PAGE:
|Title:||Biological variation and reference change values of feline plasma biochemistry analytes.|
|Authors:||Baral, Randolph M.|
Dhand, Navneet K.
Freeman, Kathleen P.
Krockenberger, Mark B.
|Citation:||Baral, R. M., Dhand, N. K., Freeman, K. P., Krockenberger, M. B., & Govendir, M. (2014). Biological variation and reference change values of feline plasma biochemistry analytes. J Feline Med Surg. 16(4):317-25. Published online before print November 11, 2013, doi: 10.1177/1098612X13508770. http://jfm.sagepub.com/content/16/4/317.short.|
|Abstract:||This is the first report concerning biological variation and reference change values of feline plasma biochemistry components in the peer-reviewed literature. Biological variation refers to inherent physiological variation of analytes. The ratio of individual biological variation to group biological variation is referred to as an analyte's index of individuality. This index determines the suitability of an analyte to be assessed in relation to population- or subject-based reference intervals. A subject-based reference interval is referred to as a reference change value or critical difference, and is calculated from individual biological variation. Fourteen cats were sampled for plasma biochemistry analysis once weekly for 6 weeks. Samples were stored and then tested at the same time. Results were assessed in duplicate and coefficients of variation for each analyte were isolated to distinguish variation within each subject, between all subjects and by the analyser. From these results, an index of individuality and reference change values were determined for each analyte. Five plasma biochemistry analytes (alkaline phosphatase, alanine aminotransferase, cholesterol, creatinine and globulin) had high individuality and, therefore, subject-based reference intervals are more appropriate; only one analyte (sodium) had low individuality, indicating that population-based reference intervals are appropriate. Most analytes had intermediate individuality so population-based reference intervals should be assessed in relation to subject-based reference intervals. The results of this study demonstrate high individuality for most analytes and, therefore, that population-based reference intervals are of limited utility for most biochemical analytes in cats.|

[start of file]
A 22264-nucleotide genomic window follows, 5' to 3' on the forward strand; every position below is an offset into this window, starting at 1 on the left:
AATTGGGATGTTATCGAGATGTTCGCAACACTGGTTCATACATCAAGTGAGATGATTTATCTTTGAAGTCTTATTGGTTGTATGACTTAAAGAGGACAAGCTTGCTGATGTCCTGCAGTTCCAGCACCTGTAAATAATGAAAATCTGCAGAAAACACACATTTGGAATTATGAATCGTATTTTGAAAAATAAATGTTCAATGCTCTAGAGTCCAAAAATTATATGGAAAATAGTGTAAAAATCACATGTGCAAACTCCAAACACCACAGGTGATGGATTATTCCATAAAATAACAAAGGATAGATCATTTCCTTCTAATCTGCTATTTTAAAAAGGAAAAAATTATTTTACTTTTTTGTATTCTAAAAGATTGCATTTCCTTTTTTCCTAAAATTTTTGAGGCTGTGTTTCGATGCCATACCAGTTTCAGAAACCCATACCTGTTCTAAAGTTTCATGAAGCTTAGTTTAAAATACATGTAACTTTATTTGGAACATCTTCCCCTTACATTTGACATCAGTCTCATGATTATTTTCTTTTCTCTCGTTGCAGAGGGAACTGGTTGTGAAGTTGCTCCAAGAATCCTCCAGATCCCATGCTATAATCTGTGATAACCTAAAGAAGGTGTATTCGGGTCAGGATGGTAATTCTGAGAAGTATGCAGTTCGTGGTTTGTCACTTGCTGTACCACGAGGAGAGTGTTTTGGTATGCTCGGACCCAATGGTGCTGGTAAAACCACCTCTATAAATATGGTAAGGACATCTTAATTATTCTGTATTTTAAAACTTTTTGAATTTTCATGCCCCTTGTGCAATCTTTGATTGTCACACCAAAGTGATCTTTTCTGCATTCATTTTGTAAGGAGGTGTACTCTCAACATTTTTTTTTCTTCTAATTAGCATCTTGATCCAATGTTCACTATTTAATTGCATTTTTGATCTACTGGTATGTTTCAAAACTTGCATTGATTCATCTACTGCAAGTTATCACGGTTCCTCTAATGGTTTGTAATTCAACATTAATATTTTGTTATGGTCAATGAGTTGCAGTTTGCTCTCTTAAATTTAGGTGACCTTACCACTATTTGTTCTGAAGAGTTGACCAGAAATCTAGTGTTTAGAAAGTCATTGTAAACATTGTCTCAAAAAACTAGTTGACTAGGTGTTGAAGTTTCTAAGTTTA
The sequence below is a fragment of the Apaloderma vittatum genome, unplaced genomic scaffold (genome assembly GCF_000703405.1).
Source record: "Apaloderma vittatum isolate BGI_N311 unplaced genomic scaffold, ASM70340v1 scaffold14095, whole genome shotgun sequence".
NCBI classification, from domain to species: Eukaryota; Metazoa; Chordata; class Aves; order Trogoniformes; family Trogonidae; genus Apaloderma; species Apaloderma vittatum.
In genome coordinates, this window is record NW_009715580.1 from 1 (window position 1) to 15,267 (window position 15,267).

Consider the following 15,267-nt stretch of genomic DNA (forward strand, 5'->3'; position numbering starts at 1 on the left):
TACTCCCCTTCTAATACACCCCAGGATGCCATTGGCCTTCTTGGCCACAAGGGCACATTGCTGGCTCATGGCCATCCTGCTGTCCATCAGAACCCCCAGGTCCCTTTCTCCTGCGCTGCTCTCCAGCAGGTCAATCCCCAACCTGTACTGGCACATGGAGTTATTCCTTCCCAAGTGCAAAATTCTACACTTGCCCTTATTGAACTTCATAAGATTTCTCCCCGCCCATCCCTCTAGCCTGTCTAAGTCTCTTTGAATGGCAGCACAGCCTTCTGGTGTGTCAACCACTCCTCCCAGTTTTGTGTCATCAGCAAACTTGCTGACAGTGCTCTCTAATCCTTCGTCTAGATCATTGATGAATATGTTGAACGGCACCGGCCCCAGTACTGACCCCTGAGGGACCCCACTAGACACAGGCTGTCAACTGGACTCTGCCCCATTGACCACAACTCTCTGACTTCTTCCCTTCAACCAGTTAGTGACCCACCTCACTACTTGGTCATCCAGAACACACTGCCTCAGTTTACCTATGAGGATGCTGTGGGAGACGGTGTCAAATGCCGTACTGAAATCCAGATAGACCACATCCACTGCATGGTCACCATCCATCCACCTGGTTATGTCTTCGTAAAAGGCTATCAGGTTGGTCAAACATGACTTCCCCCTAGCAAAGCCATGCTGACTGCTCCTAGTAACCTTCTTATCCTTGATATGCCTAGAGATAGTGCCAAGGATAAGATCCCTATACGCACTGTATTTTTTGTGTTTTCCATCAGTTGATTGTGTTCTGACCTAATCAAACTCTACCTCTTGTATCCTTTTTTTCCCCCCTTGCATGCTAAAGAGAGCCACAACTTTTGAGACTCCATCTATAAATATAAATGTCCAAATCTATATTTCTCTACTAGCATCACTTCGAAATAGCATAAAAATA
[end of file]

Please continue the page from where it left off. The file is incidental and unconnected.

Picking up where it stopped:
|Type of Work:||Article|
|Appears in Collections:||Research Papers and Publications. Veterinary Science|
|biological-variation-and-reference-PP-2015.pdf||8.28 MB||Adobe PDF|
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